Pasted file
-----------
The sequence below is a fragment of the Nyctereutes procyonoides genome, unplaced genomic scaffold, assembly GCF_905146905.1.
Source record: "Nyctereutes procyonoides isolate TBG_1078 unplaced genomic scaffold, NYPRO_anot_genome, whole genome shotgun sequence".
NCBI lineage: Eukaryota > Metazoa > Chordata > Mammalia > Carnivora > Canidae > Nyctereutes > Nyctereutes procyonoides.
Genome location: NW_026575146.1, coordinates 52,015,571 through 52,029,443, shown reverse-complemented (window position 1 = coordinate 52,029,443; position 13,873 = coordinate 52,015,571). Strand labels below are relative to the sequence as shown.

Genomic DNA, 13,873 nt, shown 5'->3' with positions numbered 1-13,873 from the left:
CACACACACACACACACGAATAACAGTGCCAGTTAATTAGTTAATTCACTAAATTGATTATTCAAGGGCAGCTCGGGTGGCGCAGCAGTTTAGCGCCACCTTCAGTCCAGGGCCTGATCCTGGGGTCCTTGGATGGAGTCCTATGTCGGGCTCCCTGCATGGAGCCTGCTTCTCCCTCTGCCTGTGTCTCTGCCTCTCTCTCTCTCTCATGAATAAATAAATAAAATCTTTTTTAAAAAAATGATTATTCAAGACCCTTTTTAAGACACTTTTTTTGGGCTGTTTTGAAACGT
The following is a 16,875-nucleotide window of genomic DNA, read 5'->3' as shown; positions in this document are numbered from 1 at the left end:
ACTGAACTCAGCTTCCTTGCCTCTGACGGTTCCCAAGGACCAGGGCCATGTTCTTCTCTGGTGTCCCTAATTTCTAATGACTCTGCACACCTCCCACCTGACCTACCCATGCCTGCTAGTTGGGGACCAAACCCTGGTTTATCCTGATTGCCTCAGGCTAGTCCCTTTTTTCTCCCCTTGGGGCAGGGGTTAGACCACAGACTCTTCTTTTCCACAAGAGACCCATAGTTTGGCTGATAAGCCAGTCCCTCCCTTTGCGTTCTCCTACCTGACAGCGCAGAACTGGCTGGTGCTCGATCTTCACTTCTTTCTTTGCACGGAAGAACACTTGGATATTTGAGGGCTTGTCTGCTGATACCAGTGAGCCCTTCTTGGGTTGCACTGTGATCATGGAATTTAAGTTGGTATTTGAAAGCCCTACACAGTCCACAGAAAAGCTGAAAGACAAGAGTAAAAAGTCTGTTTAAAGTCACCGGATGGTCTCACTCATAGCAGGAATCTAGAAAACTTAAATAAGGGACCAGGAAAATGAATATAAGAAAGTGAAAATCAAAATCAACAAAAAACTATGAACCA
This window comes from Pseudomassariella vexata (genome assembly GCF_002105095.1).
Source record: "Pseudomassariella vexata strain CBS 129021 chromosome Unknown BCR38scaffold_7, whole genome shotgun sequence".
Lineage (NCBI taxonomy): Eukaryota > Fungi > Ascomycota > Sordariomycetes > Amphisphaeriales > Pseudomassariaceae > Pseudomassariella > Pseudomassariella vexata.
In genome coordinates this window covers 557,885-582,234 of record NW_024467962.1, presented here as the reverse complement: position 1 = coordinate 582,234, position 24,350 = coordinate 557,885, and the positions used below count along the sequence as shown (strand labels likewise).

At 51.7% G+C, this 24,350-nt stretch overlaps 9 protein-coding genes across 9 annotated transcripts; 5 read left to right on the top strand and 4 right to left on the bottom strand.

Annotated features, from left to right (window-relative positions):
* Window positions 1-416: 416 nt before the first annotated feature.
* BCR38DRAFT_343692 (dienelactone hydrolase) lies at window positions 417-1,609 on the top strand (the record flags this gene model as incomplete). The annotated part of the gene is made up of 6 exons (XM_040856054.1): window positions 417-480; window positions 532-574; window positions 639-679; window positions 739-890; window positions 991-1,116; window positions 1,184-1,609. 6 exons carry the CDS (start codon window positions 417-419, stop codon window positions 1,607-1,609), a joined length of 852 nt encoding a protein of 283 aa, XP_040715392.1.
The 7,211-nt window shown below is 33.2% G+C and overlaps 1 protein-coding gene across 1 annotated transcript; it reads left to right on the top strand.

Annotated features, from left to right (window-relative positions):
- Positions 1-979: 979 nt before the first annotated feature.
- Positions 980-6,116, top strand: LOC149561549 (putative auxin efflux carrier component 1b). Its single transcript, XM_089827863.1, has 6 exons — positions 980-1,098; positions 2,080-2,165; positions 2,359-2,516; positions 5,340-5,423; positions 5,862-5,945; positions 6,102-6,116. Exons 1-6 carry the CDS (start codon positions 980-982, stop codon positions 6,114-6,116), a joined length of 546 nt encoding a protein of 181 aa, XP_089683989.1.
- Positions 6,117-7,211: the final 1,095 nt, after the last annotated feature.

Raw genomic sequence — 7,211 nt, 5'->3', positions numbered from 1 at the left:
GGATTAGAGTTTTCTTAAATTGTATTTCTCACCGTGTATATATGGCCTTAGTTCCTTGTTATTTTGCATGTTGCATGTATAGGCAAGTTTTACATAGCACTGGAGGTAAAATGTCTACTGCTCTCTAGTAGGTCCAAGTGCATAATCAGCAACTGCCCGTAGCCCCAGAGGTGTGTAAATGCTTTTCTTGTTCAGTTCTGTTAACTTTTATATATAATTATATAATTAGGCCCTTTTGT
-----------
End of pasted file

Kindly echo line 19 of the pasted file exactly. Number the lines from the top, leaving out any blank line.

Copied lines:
- Positions 1-979: 979 nt before the first annotated feature.